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WESTMINSTER PEOPLE: Suzie Mathers on her Wicked time on the West End stage

Eight shows a week star loves life in Victoria but laments construction works

26 May, 2017 — By Alina Polianskaya

Suzie Mathers

PERFORMING in the West End was always a dream for Suzie Mathers and in 2016 she joined the cast of Wicked at the Apollo Victoria Theatre as the glitzy, bubbly, but ever-so-slightly mean Glinda the Good Witch.

But for her it all began rather far away. She began with the show in 2008 in the ensemble over in Australia, and toured around the world with it, before starting in the West End.

“I did the old ‘I’ve turned 30 so I’m going to pack my suitcase and move across the world’ thing. My goal was to work on a West End stage. It made it all worth it,” she says.

The audiences in the West End are some of the best, she adds. “That standing ovation every evening is pretty incredible.”

But taking on a leading role in a West End production isn’t all fun and games.

“The roles of Glinda and Elphaba are two of the top female roles in the world so you make a sacrifice for it,” says the 32-year-old. “I don’t really drink ever, or go out much, which can be tough. It makes you grow up a little quicker than you think. Doing eight shows, it is very tough.

“When you chuck on a pair of heels on stage your weight tips forward so you have to stop yourself falling forward. Here, you get Sunday off you so get to feel like a normal human. In Australia you only get Mondays. Nowadays, brunch is my favourite meal… I am obsessed with the new cafés opening up in Victoria, that is when I catch up with my friends.”

For four years Suzie has played the role of Glinda the Good Witch – a character she says is similar to “the plastics” in teen movie Mean Girls. “Glinda is part of that popular mean girl group. She does something for a laugh and it goes too far.”

But as her friendship with the other witch, Elphaba, grows, her character changes. “That is the amazing thing about the show, it changes your view about what is good about how your circumstances shape you,” she says. “It’s about a friendship from a completely unlikely place that knows no bounds.”

But as the years go by she feels she understands the character more and more. “I don’t know if she is rubbing off on me or if I am relating to her more,” she says.

“As you go through your 20s you learn about yourself anyway… part of it is realising things aren’t always perfect. But in terms of the person she is at the start, I could not be more polar opposite. She is dressed in sparkly pink from head to toe and I usually wear black. She is very much the popular girl, but I am rarely centre of attention.”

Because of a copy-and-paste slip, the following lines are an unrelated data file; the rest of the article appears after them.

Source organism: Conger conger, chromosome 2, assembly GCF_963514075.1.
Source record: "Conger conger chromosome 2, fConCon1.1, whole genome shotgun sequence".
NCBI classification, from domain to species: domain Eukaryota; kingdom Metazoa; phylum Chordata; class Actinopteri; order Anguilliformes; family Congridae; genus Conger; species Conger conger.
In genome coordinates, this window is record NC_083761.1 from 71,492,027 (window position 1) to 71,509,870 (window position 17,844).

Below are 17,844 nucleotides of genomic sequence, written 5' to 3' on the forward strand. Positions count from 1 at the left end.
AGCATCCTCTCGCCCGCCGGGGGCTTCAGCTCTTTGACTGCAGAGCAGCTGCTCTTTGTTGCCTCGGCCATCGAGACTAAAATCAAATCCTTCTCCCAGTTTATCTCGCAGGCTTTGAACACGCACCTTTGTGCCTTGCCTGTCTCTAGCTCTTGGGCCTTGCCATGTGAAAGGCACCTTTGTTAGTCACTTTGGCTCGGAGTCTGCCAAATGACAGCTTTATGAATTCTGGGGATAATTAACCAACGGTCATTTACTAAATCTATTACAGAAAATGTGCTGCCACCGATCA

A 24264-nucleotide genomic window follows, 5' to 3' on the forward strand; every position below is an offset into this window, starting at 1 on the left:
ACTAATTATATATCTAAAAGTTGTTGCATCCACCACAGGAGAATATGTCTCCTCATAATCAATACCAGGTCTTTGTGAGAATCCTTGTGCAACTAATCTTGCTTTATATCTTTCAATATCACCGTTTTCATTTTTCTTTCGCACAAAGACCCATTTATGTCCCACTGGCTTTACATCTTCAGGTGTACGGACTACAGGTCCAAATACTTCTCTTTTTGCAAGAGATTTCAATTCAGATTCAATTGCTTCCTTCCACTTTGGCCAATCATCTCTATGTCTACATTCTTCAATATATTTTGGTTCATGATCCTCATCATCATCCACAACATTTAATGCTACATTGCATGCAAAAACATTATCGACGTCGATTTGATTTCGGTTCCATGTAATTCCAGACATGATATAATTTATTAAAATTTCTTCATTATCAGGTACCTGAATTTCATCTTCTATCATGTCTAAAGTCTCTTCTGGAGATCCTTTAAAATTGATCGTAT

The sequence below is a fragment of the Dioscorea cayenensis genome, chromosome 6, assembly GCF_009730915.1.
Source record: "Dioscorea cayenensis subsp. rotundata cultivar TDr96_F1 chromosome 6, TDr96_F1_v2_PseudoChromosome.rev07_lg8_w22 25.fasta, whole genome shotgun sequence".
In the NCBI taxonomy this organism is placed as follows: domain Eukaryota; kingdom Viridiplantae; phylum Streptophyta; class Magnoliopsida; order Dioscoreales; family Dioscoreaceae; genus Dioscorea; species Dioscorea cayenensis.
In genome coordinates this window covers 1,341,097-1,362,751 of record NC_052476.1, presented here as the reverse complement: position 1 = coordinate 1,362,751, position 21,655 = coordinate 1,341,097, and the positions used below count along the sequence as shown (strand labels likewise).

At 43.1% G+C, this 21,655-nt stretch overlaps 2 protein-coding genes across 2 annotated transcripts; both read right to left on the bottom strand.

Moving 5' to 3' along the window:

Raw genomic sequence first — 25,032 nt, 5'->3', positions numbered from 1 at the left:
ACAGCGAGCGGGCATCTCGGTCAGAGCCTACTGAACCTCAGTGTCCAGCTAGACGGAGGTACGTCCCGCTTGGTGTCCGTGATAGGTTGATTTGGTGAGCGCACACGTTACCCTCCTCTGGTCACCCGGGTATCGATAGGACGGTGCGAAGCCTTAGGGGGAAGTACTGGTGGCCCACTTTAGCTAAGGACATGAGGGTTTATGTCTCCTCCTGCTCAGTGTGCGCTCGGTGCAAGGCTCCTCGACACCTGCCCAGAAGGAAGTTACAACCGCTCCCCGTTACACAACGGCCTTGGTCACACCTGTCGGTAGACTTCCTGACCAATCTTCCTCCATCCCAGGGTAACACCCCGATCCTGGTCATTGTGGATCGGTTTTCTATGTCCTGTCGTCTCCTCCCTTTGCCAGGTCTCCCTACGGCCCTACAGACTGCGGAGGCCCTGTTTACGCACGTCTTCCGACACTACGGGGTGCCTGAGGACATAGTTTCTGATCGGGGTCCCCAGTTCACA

Born in Aberdeen, Scotland, Suzie moved to Australia when she was seven years old.

“My parents had put me into singing and dancing, I did Highland dancing in Scotland. But when we moved, I lived by the water and I wanted to sail and waterski and do crazy Australian kid stuff, so I dropped out of singing and dancing.”

At 17, she started a law degree at the University of Western Australia, but she discovered her true calling when she joined the drama club. She dropped out and went on to study musical theatre instead. “I decided to give drama school a shot… my parents were extremely disappointed I dropped out of law school. But I’ve never looked back. Now they are my biggest fans.”

“I remember my mum saying to me when I thought about dropping out of law ‘do you think you’re good enough?’ and I said ‘yeah I do’. It is about whether you can have enough confidence in yourself to take that leap to chase your dream. And then give it your all. It is a bloody hard industry.”

Reflecting on her London life, she says: “I do like Victoria, in the last year it has really shot up to become this vibrant hub. I have a real issue with construction. I am from a country that has nothing with any history, so when I come here all I want to do is see the beautiful historic churches and not to see works going on around them.

“But here in Victoria it has been completed so quickly. A year ago there wasn’t much going on, now there is so much.”

In the past Suzie has had roles in Mamma Mia! and a variety of pantomimes and when she finishes in this role later this year, she will be keeping her options open.

“When your training stops it doesn’t mean you stop training,” she says. “Just because you are working professionally it doesn’t mean that you are done.”

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